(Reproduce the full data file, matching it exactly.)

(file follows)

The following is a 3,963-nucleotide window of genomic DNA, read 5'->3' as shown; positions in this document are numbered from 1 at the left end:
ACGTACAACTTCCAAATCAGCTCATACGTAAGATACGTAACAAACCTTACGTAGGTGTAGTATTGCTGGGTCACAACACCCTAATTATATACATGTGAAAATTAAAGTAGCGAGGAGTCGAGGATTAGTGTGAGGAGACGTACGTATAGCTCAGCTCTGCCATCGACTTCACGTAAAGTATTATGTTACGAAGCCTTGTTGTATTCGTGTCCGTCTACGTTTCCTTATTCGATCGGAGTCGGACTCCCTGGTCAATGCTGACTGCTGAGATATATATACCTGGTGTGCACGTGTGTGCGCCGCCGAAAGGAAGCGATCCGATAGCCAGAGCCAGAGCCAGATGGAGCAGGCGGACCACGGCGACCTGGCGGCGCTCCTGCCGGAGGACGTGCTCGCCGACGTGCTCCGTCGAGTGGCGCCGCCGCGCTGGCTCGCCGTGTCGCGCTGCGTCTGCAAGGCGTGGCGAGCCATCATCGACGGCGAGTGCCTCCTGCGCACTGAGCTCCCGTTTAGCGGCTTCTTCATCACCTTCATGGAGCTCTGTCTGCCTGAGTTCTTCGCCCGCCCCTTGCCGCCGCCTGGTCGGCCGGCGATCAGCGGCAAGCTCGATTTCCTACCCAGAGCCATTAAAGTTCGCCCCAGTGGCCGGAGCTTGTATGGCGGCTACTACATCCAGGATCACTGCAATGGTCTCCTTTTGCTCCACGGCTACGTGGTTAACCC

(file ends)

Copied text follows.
The following is a 3,963-nucleotide window of genomic DNA, read 5'->3' as shown; positions in this document are numbered from 1 at the left end:
ACGTACAACTTCCAAATCAGCTCATACGTAAGATACGTAACAAACCTTACGTAGGTGTAGTATTGCTGGGTCACAACACCCTAATTATATACATGTGAAAATTAAAGTAGCGAGGAGTCGAGGATTAGTGTGAGGAGACGTACGTATAGCTCAGCTCTGCCATCGACTTCACGTAAAGTATTATGTTACGAAGCCTTGTTGTATTCGTGTCCGTCTACGTTTCCTTATTCGATCGGAGTCGGACTCCCTGGTCAATGCTGACTGCTGAGATATATATACCTGGTGTGCACGTGTGTGCGCCGCCGAAAGGAAGCGATCCGATAGCCAGAGCCAGAGCCAGATGGAGCAGGCGGACCACGGCGACCTGGCGGCGCTCCTGCCGGAGGACGTGCTCGCCGACGTGCTCCGTCGAGTGGCGCCGCCGCGCTGGCTCGCCGTGTCGCGCTGCGTCTGCAAGGCGTGGCGAGCCATCATCGACGGCGAGTGCCTCCTGCGCACTGAGCTCCCGTTTAGCGGCTTCTTCATCACCTTCATGGAGCTCTGTCTGCCTGAGTTCTTCGCCCGCCCCTTGCCGCCGCCTGGTCGGCCGGCGATCAGCGGCAAGCTCGATTTCCTACCCAGAGCCATTAAAGTTCGCCCCAGTGGCCGGAGCTTGTATGGCGGCTACTACATCCAGGATCACTGCAATGGTCTCCTTTTGCTCCACGGCTACGTGGTTAACCC